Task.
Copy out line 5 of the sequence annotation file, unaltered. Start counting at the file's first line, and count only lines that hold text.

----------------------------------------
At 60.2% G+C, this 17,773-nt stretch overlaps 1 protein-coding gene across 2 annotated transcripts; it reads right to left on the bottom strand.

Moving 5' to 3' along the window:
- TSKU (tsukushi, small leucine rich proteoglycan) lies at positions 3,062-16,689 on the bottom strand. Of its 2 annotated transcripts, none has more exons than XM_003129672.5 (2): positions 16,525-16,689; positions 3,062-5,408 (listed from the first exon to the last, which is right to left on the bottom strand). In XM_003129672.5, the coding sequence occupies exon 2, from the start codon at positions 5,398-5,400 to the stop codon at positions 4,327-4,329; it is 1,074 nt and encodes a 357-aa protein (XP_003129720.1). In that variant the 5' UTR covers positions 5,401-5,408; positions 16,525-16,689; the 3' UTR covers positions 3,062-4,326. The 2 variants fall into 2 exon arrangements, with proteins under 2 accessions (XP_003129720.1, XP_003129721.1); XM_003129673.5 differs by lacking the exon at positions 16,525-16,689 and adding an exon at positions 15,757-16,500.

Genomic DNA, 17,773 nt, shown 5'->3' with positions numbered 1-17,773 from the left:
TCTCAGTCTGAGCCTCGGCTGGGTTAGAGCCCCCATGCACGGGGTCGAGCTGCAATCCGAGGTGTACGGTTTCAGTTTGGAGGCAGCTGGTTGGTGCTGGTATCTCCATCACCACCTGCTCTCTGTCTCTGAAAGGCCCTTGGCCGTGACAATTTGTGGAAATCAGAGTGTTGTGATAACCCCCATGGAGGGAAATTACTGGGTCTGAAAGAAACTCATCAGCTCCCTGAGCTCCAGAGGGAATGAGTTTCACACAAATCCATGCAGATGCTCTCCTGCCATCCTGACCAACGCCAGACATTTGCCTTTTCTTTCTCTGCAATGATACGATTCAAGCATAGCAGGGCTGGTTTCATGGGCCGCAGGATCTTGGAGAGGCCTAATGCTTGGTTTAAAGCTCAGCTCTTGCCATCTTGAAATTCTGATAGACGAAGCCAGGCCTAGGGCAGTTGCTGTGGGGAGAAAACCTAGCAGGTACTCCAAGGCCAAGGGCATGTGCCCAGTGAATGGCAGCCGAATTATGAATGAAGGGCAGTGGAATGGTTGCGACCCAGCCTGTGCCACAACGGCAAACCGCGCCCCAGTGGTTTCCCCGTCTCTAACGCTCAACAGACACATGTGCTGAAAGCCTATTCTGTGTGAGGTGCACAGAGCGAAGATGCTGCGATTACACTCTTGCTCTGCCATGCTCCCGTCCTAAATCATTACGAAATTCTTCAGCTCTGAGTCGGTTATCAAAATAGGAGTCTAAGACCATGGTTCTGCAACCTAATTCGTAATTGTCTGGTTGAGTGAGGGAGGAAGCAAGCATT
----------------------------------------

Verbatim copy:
TCTCAGTCTGAGCCTCGGCTGGGTTAGAGCCCCCATGCACGGGGTCGAGCTGCAATCCGAGGTGTACGGTTTCAGTTTGGAGGCAGCTGGTTGGTGCTGGTATCTCCATCACCACCTGCTCTCTGTCTCTGAAAGGCCCTTGGCCGTGACAATTTGTGGAAATCAGAGTGTTGTGATAACCCCCATGGAGGGAAATTACTGGGTCTGAAAGAAACTCATCAGCTCCCTGAGCTCCAGAGGGAATGAGTTTCACACAAATCCATGCAGATGCTCTCCTGCCATCCTGACCAACGCCAGACATTTGCCTTTTCTTTCTCTGCAATGATACGATTCAAGCATAGCAGGGCTGGTTTCATGGGCCGCAGGATCTTGGAGAGGCCTAATGCTTGGTTTAAAGCTCAGCTCTTGCCATCTTGAAATTCTGATAGACGAAGCCAGGCCTAGGGCAGTTGCTGTGGGGAGAAAACCTAGCAGGTACTCCAAGGCCAAGGGCATGTGCCCAGTGAATGGCAGCCGAATTATGAATGAAGGGCAGTGGAATGGTTGCGACCCAGCCTGTGCCACAACGGCAAACCGCGCCCCAGTGGTTTCCCCGTCTCTAACGCTCAACAGACACATGTGCTGAAAGCCTATTCTGTGTGAGGTGCACAGAGCGAAGATGCTGCGATTACACTCTTGCTCTGCCATGCTCCCGTCCTAAATCATTACGAAATTCTTCAGCTCTGAGTCGGTTATCAAAATAGGAGTCTAAGACCATGGTTCTGCAACCTAATTCGTAATTGTCTGGTTGAGTGAGGGAGGAAGCAAGCATT